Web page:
The dog flu is a type of influenza virus that affects dogs. It is also called canine influenza; Canine Influenza in Dogs. The disease can be caused by several strains of the influenza A virus, which are similar to the strain that infects people.
H3N8 and H3N2 are strains of the virus that causes dog flu. The virus primarily infects dogs’ respiratory systems, making them extremely contagious. While some dogs become very ill with dog flu, others can be exposed to the virus and fight off infection without ever getting sick.
The H3N8 strain actually originated in horses, then jumped to dogs. It became a canine influenza virus around 2004 when the first outbreaks affected racing Greyhounds at a track in Florida. While H3N8 is a North American virus, H3N2 originated in Asia. Scientists believe the virus jumped from birds to dogs. This version of the flu appeared in 2015 and 2016 during outbreaks in the Midwest and continues to spread throughout the United States.
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How the Virus Spread?
Dog flu is an airborne (or aerosol) virus. Respiratory secretions, like coughing, barking, and sneezing, are released into the environment in the form of an infectious cloud that can be inhaled by other dogs. The virus can also spread through contact with contaminated objects or surfaces like water bowls, collars, and kennels.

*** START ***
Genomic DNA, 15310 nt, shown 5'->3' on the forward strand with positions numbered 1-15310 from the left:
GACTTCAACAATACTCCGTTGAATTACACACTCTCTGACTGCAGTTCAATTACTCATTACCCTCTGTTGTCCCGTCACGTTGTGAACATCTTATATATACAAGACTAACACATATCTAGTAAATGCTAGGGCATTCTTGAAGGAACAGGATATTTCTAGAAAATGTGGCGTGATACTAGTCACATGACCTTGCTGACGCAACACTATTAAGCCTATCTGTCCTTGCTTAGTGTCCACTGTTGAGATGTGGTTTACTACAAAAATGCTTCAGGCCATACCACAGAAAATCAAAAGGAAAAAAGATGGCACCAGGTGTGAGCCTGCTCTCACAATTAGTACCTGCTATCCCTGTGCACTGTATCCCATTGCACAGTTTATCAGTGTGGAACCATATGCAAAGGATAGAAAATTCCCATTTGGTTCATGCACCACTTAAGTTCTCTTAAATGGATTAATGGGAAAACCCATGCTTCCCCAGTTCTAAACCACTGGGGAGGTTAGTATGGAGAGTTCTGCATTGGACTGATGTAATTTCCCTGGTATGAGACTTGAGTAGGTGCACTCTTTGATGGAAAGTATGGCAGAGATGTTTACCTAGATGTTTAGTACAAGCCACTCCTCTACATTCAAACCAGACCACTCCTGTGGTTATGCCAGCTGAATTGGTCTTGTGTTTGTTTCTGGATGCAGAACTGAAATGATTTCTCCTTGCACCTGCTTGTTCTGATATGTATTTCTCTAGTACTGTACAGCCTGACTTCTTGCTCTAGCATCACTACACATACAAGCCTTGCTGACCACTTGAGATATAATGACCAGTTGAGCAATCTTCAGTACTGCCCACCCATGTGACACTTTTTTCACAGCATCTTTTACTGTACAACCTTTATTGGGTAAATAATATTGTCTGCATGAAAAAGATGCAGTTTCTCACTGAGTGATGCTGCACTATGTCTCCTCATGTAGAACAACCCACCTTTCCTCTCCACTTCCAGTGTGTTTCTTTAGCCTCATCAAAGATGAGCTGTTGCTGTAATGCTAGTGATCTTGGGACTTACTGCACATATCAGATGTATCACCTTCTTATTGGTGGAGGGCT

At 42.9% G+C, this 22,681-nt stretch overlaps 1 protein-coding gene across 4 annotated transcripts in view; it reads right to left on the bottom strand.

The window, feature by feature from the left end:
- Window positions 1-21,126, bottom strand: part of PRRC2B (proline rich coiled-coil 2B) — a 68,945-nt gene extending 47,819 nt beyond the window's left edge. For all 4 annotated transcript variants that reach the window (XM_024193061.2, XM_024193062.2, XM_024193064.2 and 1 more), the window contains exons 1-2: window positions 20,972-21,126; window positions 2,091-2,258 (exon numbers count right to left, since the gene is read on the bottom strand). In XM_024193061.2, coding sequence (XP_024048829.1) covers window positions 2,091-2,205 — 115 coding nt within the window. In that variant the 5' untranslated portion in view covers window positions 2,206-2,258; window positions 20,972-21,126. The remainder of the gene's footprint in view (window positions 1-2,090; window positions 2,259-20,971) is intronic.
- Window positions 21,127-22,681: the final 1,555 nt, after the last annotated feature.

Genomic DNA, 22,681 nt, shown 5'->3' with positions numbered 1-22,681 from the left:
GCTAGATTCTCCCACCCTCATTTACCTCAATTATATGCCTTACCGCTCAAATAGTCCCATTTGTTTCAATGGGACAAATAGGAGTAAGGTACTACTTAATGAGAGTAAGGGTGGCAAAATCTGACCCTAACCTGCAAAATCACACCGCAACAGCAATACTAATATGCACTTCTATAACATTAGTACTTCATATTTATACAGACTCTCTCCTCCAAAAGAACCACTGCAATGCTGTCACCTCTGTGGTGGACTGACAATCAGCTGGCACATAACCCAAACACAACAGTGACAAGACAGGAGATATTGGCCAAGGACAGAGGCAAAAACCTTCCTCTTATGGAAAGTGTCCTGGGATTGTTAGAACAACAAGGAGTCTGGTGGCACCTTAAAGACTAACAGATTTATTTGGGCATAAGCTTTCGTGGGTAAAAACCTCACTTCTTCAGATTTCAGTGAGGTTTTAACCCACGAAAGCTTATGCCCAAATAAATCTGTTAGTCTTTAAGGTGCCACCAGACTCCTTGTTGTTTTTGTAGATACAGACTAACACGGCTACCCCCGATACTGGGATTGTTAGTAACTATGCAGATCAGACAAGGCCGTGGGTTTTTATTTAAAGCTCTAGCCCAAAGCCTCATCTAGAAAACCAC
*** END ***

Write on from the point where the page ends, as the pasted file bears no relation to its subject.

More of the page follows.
Dogs that live together in close proximity are more likely to spread kennel cough than dogs that do not. This is because when one dog catches the disease, he will begin barking and coughing, which can easily infect others in the same area. This is made even more dangerous by the fact that most dogs contract kennel cough during an incubation period where they show symptoms.
The incubation period for dog flu is 2-to-4 days from exposure. Dogs with H3N8 shed the virus for up to 10 days, while dogs with H3N2 shed the virus for up to 26 days. Most vets recommend isolating dogs with H3N2 for at least 21 days in order to reduce the risk of transmission and keep monitoring the situation.
Not all dogs who are infected with the flu virus display symptoms. Of those infected, 20- 25% show no signs of illness, but can still spread the disease. If your dog is sick, but his companion seems unaffected, remember that he could be carrying the virus.
Symptoms of Canine Influenza in Dogs
Dog flu is a contagious respiratory infection of dogs. Symptoms include: coughing, sneezing, fever, running and red eye, running nose, nasal discharge, breathing difficulty and anorexia. According to the Center for Disease Control and Prevention (CDC), most cases of dog flu are mild, but severe cases do occur. The mortality rate is relatively low; less than 10 percent of dog flu cases result in fatalities.
Diagnosis of Canine Influenza
The only way to confirm canine influenza is through a blood test. In most cases, a blood sample will be taken after the animal develops symptoms and again two to three weeks later. Then they will most likely treat your dog based on what symptoms she has shown.
Treatment and Prevention of Canine Influenza
The most effective way to keep your dog from getting dog flu is to keep him away from public places or kennels with recently reported cases. If you come into contact with a dog that you suspect has dog flu or has recently been exposed to it, maintain a proper hygiene with thorough cleaning before touching your pet.
The mild form of canine influenza can be treated at home. Dogs with the mild form usually recover on their own. For more severe cases, treatment may include antibiotics, fluids or oxygen therapy. Dog suspected to have canine influenza should be isolated, as dog flu is not contagious to human or other species.